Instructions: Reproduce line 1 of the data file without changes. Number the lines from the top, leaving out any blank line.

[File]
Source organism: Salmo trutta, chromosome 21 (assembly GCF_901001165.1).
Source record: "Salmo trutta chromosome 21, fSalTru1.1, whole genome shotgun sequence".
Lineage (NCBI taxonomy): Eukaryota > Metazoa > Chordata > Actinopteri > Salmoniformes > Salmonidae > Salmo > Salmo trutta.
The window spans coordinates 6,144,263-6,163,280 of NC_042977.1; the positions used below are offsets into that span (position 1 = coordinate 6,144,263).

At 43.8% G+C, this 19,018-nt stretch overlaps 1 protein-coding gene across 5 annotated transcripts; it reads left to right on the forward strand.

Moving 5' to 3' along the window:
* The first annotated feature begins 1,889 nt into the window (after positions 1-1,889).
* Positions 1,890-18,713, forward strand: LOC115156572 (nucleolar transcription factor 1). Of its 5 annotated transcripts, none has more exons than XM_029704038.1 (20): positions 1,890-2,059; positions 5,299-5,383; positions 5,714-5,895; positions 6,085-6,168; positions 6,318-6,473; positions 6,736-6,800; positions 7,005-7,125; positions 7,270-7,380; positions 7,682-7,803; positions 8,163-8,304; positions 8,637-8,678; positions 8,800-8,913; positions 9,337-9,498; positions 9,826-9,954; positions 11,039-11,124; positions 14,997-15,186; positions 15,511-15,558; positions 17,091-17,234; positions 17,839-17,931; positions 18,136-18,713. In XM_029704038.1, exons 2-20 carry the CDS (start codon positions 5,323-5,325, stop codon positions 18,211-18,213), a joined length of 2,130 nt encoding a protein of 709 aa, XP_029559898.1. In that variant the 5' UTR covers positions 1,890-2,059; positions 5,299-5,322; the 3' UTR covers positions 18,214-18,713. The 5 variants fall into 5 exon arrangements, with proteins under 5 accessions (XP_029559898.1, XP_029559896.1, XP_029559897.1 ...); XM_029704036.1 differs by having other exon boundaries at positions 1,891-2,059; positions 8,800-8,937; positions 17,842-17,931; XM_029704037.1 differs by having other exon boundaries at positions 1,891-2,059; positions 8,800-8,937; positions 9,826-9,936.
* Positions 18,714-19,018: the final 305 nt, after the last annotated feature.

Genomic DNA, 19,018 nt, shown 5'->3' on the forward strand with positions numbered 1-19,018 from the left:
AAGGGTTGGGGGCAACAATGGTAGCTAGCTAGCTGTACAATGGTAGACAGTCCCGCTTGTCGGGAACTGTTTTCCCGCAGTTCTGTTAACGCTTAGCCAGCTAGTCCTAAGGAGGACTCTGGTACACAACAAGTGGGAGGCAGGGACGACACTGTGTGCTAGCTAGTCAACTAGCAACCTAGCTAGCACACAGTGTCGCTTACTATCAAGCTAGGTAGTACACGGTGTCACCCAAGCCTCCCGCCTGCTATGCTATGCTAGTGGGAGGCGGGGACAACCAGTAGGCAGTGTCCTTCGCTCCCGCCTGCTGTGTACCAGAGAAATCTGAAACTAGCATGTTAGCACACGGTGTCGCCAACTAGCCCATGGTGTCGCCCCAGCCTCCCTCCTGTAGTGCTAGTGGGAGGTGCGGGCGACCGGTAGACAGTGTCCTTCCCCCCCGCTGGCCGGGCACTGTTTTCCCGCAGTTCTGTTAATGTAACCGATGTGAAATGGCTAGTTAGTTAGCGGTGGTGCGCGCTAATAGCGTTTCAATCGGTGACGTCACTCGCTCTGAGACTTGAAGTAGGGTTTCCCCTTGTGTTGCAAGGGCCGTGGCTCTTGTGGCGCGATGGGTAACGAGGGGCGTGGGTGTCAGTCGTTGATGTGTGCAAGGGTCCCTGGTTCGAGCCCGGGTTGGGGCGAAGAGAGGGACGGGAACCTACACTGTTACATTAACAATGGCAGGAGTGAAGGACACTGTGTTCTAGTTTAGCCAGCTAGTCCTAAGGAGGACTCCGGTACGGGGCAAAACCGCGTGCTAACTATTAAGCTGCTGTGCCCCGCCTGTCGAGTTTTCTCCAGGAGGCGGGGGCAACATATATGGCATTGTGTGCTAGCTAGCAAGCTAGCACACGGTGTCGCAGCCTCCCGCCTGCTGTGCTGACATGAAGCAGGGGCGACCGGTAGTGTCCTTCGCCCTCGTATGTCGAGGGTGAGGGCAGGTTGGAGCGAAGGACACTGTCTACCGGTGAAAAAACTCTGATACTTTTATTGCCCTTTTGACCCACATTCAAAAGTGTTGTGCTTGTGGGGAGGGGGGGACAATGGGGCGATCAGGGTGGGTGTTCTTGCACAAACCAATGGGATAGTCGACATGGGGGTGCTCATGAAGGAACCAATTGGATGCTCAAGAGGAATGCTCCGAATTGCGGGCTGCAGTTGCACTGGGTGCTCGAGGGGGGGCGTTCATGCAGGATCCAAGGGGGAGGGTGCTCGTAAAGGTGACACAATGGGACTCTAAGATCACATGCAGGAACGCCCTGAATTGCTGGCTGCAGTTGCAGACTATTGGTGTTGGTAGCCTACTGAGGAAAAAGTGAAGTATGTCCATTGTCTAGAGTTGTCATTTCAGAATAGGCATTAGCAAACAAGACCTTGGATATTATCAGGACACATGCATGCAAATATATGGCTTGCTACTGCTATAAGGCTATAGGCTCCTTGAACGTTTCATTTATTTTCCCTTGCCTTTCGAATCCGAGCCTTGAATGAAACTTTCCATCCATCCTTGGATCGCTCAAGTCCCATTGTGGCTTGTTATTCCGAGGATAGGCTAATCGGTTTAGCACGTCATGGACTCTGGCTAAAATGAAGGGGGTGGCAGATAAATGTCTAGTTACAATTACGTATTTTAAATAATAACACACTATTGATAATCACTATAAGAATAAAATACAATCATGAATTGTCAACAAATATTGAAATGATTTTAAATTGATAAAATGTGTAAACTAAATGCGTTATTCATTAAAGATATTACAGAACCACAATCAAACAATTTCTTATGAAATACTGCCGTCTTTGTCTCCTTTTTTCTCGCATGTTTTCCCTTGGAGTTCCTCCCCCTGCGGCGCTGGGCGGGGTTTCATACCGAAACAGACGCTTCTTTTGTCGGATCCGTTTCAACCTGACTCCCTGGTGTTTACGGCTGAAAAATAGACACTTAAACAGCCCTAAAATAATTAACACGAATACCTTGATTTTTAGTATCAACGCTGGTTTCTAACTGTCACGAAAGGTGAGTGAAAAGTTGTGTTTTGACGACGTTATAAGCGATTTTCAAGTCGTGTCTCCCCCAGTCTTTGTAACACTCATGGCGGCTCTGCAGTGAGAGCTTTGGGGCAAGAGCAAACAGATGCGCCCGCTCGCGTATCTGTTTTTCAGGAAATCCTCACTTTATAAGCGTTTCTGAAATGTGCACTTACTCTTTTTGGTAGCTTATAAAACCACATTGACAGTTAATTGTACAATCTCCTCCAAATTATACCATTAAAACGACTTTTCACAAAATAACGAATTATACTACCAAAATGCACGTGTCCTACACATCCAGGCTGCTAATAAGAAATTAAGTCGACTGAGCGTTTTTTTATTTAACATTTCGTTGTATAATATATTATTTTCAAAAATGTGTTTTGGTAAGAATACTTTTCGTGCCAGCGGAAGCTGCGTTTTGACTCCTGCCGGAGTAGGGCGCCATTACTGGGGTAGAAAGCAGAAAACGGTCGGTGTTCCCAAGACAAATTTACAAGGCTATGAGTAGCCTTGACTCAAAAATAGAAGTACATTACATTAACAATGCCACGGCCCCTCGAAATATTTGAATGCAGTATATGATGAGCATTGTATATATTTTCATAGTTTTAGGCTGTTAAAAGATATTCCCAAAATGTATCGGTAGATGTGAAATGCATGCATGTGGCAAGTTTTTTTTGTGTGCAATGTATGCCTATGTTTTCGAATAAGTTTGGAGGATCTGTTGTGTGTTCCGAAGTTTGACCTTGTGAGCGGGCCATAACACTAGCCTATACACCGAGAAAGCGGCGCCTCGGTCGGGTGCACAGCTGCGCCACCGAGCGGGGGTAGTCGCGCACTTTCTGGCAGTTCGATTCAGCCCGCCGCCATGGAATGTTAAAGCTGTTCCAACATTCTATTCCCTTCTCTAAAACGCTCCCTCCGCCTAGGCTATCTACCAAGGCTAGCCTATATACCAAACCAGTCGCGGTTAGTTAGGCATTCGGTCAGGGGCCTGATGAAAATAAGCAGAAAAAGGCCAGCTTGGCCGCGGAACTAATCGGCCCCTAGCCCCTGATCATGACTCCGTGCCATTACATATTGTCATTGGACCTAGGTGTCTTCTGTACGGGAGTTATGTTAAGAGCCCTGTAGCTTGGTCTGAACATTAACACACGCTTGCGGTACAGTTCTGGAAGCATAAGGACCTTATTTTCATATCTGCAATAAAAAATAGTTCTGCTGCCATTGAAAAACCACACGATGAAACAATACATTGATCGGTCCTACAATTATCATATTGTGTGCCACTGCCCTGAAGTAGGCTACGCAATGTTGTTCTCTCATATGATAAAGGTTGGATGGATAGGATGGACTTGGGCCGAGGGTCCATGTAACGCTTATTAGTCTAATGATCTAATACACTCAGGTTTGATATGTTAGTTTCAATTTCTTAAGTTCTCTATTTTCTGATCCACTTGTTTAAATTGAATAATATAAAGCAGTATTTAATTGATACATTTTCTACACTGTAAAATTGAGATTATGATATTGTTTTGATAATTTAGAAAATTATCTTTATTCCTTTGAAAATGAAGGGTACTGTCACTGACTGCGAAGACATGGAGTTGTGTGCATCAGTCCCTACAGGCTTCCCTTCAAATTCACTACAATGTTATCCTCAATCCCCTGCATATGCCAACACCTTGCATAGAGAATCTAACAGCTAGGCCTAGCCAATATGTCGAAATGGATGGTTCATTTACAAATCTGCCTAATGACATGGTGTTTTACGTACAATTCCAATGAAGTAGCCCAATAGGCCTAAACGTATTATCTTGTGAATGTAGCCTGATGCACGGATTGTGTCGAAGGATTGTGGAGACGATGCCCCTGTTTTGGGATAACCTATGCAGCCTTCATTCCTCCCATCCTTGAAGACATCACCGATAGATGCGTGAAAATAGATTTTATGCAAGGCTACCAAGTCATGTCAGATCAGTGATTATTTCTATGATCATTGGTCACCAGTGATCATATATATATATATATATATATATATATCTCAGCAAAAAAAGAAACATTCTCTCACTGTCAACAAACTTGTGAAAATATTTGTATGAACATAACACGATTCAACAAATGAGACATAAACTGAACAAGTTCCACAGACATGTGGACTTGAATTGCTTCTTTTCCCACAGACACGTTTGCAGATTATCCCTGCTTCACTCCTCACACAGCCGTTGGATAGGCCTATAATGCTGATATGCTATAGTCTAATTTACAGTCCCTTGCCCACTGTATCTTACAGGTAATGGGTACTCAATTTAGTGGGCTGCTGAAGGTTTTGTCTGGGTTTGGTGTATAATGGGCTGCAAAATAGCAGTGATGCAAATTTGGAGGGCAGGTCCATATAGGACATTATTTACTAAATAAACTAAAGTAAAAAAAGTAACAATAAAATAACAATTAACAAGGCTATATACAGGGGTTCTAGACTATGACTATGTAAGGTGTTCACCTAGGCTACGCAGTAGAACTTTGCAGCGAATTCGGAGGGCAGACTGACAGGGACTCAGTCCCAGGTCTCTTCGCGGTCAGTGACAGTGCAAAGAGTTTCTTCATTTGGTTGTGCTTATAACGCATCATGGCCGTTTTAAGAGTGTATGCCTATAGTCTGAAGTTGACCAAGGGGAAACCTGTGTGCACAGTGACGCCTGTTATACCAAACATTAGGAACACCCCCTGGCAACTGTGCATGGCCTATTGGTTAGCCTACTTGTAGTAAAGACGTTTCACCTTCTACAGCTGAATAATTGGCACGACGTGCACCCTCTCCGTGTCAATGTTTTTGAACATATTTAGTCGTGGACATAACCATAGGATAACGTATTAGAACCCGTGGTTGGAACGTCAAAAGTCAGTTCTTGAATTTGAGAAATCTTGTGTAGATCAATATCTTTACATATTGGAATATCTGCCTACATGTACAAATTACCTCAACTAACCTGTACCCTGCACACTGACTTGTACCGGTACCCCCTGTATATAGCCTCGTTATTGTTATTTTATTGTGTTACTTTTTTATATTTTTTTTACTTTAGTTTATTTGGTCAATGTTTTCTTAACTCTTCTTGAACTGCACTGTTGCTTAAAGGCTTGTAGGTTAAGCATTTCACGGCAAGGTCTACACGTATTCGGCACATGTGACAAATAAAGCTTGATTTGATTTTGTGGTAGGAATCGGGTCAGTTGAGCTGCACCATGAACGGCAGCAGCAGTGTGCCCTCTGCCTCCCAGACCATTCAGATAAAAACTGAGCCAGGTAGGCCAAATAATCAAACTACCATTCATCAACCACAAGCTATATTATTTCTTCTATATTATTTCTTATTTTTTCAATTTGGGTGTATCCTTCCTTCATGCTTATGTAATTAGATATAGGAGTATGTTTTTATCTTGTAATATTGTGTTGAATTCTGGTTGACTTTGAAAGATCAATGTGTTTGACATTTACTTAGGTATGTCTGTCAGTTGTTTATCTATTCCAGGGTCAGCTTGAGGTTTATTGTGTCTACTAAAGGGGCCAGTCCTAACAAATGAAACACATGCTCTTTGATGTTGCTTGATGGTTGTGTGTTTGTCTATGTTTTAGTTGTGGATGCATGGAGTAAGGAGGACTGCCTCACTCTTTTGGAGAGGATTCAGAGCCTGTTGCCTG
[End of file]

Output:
Source organism: Salmo trutta, chromosome 21 (assembly GCF_901001165.1).